Deadliest Terror in the World: the West’s Latest Gift to Africa
Mats Svensson
Madness in Hebron: Hashem Had No Enemies, Yet Hashem Was Hated
Walter Brasch
Terrorism on American Soil
Louisa Willcox
Grizzly Bears, Dreaming and the Frontier of Wonder
Dave Lindorff
Gen. John Campbell, Commander in Afghanistan and Serial Liar
Michael Welton
Yahweh is Not Exactly Politically Correct
Joseph Natoli
A Politics of Stupid and How to Leave It Behind
Karl Grossman
Our Solar Bonanza!
John Cox
You Should Fear Racism and Xenophobia, Not Syrian Refugees or Muslims
Barrie Gilbert
Sacrificing the Grizzlies of Katmai: the Plan to Turn Brooks Camp Into a Theme
Rev. William Alberts
The Church of “Something Else” in “an Ecclesiastical Desert”
Mark Hand
Escape From New York: the Emancipation of Activist Cecily McMillan
Ramzy Baroud
Forget ISIS: Humanity is at Stake
Andrew Gavin Marshall
Bank Crimes Pay
Elliot Murphy
Cameron’s Syrian Strategy
Gareth Porter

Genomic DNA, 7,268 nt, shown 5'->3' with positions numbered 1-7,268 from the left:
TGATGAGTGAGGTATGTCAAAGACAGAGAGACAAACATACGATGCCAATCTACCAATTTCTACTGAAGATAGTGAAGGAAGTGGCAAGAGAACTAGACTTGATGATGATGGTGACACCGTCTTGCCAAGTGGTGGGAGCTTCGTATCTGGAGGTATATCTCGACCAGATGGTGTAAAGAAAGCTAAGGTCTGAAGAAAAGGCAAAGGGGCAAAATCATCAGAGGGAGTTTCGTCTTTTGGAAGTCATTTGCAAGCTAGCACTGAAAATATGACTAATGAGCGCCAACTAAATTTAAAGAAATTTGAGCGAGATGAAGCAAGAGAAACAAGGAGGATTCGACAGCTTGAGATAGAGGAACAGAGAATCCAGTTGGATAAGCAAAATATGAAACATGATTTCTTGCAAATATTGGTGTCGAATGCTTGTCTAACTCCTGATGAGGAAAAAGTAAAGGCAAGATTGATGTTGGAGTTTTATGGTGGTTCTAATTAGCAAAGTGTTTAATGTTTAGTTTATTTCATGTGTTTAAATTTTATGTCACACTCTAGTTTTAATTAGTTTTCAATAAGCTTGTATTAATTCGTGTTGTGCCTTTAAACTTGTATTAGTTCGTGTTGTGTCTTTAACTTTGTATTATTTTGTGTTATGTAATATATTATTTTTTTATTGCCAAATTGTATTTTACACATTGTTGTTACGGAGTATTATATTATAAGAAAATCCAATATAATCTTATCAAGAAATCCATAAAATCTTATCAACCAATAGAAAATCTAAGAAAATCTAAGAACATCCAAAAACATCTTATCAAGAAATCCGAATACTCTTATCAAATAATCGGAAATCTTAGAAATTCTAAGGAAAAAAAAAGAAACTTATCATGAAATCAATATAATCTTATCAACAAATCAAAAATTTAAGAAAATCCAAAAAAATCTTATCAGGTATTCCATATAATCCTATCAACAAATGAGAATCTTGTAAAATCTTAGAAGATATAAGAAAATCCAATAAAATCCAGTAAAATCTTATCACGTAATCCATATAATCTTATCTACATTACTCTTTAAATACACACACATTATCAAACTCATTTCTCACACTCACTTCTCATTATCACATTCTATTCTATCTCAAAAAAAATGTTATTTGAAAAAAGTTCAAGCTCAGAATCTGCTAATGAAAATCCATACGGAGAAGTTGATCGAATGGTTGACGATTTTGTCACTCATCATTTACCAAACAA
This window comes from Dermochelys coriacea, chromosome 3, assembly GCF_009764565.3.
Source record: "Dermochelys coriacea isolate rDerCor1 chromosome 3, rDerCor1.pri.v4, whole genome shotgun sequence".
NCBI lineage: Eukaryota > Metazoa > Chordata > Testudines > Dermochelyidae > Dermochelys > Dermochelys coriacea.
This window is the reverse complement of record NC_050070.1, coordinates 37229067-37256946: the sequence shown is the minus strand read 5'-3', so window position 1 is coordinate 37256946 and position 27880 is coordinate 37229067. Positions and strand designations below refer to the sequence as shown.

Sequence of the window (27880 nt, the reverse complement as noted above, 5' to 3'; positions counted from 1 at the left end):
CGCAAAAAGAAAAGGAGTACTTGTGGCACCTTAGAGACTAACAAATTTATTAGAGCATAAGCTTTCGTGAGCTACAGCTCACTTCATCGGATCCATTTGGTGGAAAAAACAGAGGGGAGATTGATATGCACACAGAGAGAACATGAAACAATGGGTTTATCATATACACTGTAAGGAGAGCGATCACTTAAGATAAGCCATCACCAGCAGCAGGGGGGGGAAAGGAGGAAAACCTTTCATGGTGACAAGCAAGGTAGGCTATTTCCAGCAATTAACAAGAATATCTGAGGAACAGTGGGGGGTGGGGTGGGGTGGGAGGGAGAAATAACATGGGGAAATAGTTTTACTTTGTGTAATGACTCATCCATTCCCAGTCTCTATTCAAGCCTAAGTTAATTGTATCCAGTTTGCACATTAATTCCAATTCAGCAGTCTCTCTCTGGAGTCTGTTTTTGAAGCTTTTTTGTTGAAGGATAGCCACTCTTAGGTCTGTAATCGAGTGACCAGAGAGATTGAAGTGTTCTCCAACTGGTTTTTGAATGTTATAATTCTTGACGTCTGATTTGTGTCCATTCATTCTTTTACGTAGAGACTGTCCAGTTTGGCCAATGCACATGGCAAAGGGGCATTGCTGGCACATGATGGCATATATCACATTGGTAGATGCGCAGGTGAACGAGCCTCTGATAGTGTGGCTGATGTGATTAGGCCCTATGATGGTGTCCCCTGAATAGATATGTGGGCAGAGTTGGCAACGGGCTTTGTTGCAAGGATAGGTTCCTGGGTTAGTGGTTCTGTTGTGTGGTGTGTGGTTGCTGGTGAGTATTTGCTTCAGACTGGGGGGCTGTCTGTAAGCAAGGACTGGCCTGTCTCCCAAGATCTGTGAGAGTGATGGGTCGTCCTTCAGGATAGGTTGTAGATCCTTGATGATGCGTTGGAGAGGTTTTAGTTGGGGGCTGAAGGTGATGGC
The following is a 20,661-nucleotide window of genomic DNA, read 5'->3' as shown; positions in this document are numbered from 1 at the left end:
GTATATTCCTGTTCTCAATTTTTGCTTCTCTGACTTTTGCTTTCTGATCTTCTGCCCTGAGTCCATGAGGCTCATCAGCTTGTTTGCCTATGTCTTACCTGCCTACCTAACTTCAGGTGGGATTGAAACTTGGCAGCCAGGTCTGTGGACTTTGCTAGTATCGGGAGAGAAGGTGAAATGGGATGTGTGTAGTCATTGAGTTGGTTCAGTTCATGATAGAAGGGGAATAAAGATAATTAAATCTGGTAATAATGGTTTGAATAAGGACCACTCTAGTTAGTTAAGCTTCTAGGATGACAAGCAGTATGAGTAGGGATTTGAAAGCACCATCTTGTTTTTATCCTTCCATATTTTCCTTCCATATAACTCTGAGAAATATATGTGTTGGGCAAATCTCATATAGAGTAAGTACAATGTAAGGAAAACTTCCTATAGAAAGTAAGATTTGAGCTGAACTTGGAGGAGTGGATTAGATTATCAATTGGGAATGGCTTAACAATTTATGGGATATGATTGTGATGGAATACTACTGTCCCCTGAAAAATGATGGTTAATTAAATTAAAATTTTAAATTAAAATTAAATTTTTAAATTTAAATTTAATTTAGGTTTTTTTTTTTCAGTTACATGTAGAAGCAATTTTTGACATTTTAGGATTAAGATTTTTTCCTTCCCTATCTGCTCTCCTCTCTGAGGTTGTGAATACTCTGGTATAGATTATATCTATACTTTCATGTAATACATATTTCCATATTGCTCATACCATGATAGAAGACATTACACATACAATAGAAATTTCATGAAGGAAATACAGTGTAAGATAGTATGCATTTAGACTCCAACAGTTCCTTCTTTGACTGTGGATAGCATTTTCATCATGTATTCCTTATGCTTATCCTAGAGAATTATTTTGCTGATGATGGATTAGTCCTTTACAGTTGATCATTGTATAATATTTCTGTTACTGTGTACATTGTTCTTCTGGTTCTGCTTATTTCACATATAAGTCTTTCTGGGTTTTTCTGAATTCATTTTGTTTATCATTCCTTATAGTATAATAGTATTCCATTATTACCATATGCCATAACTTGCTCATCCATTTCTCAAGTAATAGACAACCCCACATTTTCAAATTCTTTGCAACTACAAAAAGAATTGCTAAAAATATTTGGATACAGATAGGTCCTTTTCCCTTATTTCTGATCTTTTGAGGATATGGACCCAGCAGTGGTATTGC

How Terror in Paris Calls for Revising US Syria Policy
Thomas S. Harrington
Jeff Jacoby of the Boston Globe and the Death of Ezra Schwartz
Michael Perino
The Arc of Instability
Yves Engler
Justin Trudeau and Canada’s Mining Industry
Tom H. Hastings
ISIS and Changing the Game
Lars Jørgensen
Vive la Résistance
John Halle
A Yale Education as a Tool of Power and Privilege
Norman Pollack
Syrian “Civil War”?: No, A Proxy War of Global Confrontation
Sheldon Richman
Let the Refugees In
James Anderson
Reframing Black Friday: an Imperative for Déclassé Intellectuals
Simon Bowring
UN Climate Talks 2009: a Merger of Interest and Indifference
Ron Jacobs
Rosa Luxembourg–From Street Organizer to Street Name
Aidan O'Brien
Same-Sex Sellout in Ireland
David Stocker
Report from the Frontline of Resistance in America
Patrick Bond
China Sucked Deeper Into World Financial Vortex and Vice Versa, as BRICS Sink Fast
James A Haught
The Values of Jesus
Binoy Kampmark
British Austerity: Cutting One’s Own Backyard
Ed Rampell
45 Years: A Rumination on Aging
Charles R. Larson
Chronicle of Sex Reassignment Surgery: Juliet Jacques’s “Trans: a Memoir”
Jeffrey St. Clair - Alexander Cockburn
CounterPunch’s Favorite Films
November 26, 2015
Ashley Nicole McCray – Lawrence Ware
Decolonizing the History of Thanksgiving